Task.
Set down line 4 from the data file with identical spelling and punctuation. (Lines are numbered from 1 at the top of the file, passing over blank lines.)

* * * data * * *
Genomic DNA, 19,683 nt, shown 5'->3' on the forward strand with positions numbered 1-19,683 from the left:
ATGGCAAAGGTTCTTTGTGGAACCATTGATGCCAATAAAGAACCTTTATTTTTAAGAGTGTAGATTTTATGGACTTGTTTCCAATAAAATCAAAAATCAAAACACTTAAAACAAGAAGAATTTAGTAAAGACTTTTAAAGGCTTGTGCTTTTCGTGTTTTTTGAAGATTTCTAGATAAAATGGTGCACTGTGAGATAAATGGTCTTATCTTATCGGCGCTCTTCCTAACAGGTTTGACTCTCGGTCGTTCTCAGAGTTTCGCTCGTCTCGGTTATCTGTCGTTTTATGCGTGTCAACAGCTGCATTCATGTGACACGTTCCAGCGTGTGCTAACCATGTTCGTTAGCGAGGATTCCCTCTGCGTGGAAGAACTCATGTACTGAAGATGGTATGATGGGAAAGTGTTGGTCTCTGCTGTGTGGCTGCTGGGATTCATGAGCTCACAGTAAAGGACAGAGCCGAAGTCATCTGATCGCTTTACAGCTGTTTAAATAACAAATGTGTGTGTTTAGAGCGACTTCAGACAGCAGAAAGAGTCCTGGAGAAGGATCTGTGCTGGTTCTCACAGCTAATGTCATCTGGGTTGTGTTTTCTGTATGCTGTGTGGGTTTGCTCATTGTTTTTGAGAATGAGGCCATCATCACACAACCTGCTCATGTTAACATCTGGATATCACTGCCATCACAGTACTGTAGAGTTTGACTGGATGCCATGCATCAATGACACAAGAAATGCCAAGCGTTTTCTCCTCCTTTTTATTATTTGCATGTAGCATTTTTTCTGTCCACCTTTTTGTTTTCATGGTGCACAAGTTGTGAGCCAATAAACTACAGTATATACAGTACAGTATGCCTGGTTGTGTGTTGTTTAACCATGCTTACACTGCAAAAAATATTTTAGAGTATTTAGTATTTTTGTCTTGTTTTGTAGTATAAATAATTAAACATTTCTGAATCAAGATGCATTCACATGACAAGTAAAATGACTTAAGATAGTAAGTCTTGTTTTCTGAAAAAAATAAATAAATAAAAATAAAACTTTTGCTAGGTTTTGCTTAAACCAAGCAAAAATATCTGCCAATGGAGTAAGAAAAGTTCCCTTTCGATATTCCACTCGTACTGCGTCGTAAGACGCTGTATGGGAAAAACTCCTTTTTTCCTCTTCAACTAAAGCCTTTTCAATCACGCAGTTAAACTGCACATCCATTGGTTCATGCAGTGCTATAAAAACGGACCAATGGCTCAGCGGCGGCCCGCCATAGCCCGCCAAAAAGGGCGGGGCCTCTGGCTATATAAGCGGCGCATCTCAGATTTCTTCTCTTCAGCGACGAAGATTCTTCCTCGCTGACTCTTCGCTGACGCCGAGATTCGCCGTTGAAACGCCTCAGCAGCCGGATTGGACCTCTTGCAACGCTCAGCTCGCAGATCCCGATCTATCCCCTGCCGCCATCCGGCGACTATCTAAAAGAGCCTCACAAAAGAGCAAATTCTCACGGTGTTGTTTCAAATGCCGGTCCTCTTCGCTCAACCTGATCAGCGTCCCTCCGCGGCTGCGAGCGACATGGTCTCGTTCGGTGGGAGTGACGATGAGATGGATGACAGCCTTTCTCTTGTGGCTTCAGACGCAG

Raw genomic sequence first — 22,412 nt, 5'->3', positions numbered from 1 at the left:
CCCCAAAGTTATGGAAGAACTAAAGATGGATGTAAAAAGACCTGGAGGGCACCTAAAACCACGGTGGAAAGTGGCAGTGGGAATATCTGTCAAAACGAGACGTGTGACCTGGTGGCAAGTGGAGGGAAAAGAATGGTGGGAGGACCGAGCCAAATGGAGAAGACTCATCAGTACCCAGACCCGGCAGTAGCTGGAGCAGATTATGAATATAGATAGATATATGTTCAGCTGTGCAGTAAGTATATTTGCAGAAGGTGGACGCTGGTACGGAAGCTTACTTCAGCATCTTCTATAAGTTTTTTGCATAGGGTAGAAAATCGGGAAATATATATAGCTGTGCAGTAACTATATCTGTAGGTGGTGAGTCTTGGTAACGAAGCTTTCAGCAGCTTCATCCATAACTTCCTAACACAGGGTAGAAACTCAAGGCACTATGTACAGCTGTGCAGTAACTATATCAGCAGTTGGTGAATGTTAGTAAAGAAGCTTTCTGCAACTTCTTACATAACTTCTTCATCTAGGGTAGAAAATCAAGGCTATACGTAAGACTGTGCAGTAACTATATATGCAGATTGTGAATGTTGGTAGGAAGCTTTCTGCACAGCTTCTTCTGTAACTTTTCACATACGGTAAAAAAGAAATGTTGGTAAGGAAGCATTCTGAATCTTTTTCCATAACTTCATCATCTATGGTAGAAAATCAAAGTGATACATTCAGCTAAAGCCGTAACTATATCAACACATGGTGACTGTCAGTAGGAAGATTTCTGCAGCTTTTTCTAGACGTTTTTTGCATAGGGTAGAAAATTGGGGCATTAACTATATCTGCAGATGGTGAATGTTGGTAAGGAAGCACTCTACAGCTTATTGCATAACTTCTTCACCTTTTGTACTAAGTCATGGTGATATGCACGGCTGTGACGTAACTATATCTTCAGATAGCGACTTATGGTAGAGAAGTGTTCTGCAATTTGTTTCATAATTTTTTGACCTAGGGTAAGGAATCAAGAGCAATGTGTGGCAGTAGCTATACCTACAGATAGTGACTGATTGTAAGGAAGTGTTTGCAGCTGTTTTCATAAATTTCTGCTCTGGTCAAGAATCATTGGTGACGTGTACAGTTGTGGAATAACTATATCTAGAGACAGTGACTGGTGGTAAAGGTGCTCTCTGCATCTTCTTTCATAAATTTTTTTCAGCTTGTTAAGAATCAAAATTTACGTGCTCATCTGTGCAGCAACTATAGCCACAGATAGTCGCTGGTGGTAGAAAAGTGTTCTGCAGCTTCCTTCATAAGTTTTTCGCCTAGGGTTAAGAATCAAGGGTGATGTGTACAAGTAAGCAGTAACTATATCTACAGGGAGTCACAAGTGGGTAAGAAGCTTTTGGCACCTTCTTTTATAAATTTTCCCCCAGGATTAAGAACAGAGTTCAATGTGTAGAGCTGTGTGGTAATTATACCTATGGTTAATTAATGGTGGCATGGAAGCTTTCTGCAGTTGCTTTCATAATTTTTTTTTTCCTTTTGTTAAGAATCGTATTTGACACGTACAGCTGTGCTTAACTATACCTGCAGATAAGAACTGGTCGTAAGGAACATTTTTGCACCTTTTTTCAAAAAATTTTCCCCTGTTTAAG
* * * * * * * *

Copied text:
CCCCAAAGTTATGGAAGAACTAAAGATGGATGTAAAAAGACCTGGAGGGCACCTAAAACCACGGTGGAAAGTGGCAGTGGGAATATCTGTCAAAACGAGACGTGTGACCTGGTGGCAAGTGGAGGGAAAAGAATGGTGGGAGGACCGAGCCAAATGGAGAAGACTCATCAGTACCCAGACCCGGCAGTAGCTGGAGCAGATTATGAATATAGATAGATATATGTTCAGCTGTGCAGTAAGTATATTTGCAGAAGGTGGACGCTGGTACGGAAGCTTACTTCAGCATCTTCTATAAGTTTTTTGCATAGGGTAGAAAATCGGGAAATATATATAGCTGTGCAGTAACTATATCTGTAGGTGGTGAGTCTTGGTAACGAAGCTTTCAGCAGCTTCATCCATAACTTCCTAACACAGGGTAGAAACTCAAGGCACTATGTACAGCTGTGCAGTAACTATATCAGCAGTTGGTGAATGTTAGTAAAGAAGCTTTCTGCAACTTCTTACATAACTTCTTCATCTAGGGTAGAAAATCAAGGCTATACGTAAGACTGTGCAGTAACTATATATGCAGATTGTGAATGTTGGTAGGAAGCTTTCTGCACAGCTTCTTCTGTAACTTTTCACATACGGTAAAAAAGAAATGTTGGTAAGGAAGCATTCTGAATCTTTTTCCATAACTTCATCATCTATGGTAGAAAATCAAAGTGATACATTCAGCTAAAGCCGTAACTATATCAACACATGGTGACTGTCAGTAGGAAGATTTCTGCAGCTTTTTCTAGACGTTTTTTGCATAGGGTAGAAAATTGGGGCATTAACTATATCTGCAGATGGTGAATGTTGGTAAGGAAGCACTCTACAGCTTATTGCATAACTTCTTCACCTTTTGTACTAAGTCATGGTGATATGCACGGCTGTGACGTAACTATATCTTCAGATAGCGACTTATGGTAGAGAAGTGTTCTGCAATTTGTTTCATAATTTTTTGACCTAGGGTAAGGAATCAAGAGCAATGTGTGGCAGTAGCTATACCTACAGATAGTGACTGATTGTAAGGAAGTGTTTGCAGCTGTTTTCATAAATTTCTGCTCTGGTCAAGAATCATTGGTGACGTGTACAGTTGTGGAATAACTATATCTAGAGACAGTGACTGGTGGTAAAGGTGCTCTCTGCATCTTCTTTCATAAATTTTTTTCAGCTTGTTAAGAATCAAAATTTACGTGCTCATCTGTGCAGCAACTATAGCCACAGATAGTCGCTGGTGGTAGAAAAGTGTTCTGCAGCTTCCTTCATAAGTTTTTCGCCTAGGGTTAAGAATCAAGGGTGATGTGTACAAGTAAGCAGTAACTATATCTACAGGGAGTCACAAGTGGGTAAGAAGCTTTTGGCACCTTCTTTTATAAATTTTCCCCCAGGATTAAGAACAGAGTTCAATGTGTAGAGCTGTGTGGTAATTATACCTATGGTTAATTAATGGTGGCATGGAAGCTTTCTGCAGTTGCTTTCATAATTTTTTTTTTCCTTTTGTTAAGAATCGTATTTGACACGTACAGCTGTGCTTAACTATACCTGCAGATAAGAACTGGTCGTAAGGAACATTTTTGCACCTTTTTTCAAAAAATTTTCCCCTGTTTAAG